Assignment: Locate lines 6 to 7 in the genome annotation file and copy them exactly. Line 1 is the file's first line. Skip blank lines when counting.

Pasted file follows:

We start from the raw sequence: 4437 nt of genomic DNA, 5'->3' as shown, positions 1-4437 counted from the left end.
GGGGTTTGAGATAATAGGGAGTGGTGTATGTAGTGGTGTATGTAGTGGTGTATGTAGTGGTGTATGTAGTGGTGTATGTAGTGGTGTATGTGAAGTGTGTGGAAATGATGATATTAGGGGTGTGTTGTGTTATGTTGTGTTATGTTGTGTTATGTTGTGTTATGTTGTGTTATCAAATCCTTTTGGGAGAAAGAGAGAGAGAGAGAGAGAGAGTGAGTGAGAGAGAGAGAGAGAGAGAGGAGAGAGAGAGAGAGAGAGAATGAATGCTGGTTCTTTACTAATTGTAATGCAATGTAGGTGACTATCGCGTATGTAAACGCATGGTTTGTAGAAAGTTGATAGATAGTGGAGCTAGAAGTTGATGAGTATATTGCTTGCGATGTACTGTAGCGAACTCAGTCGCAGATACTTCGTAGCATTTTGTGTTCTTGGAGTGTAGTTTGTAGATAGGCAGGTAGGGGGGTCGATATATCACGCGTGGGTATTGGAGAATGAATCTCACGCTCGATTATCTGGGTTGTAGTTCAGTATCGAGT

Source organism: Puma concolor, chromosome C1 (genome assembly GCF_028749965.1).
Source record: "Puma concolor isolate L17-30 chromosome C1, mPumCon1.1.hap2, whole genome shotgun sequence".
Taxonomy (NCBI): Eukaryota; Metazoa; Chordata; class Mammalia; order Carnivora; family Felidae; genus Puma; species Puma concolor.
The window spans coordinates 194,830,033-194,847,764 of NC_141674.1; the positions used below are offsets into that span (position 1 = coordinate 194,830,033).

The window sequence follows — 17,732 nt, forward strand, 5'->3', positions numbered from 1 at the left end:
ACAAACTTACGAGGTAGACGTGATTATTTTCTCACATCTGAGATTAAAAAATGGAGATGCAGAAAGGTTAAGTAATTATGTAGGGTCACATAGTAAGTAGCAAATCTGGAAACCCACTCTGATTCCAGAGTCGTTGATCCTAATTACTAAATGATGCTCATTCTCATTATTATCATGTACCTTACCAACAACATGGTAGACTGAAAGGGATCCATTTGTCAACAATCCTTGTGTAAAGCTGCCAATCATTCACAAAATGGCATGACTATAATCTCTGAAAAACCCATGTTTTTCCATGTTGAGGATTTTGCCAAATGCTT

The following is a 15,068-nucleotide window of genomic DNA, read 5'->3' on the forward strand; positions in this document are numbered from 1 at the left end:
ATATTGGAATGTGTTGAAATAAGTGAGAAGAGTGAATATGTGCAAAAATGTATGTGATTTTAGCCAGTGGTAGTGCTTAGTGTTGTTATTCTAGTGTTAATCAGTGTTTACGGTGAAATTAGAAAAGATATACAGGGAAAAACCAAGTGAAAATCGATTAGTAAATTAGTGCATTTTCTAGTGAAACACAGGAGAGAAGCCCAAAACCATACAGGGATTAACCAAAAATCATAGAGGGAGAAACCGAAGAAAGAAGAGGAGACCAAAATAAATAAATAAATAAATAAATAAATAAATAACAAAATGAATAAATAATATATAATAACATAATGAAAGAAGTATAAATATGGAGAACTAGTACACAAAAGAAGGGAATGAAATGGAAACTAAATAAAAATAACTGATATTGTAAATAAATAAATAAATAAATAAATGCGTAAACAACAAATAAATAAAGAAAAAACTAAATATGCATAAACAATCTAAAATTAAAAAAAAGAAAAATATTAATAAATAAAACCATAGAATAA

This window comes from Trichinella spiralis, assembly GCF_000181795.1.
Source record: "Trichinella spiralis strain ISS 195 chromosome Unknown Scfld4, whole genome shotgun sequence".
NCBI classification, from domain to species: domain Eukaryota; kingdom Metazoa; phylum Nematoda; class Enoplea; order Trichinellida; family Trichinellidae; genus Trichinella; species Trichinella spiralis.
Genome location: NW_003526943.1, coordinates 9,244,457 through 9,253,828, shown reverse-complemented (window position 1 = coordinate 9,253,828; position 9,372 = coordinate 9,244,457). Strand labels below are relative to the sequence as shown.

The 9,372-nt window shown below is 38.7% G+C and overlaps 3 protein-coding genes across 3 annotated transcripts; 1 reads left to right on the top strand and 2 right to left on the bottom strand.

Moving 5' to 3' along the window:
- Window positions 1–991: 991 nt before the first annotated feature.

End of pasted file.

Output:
The window spans coordinates 194,830,033-194,847,764 of NC_141674.1; the positions used below are offsets into that span (position 1 = coordinate 194,830,033).

The window sequence follows — 17,732 nt, forward strand, 5'->3', positions numbered from 1 at the left end: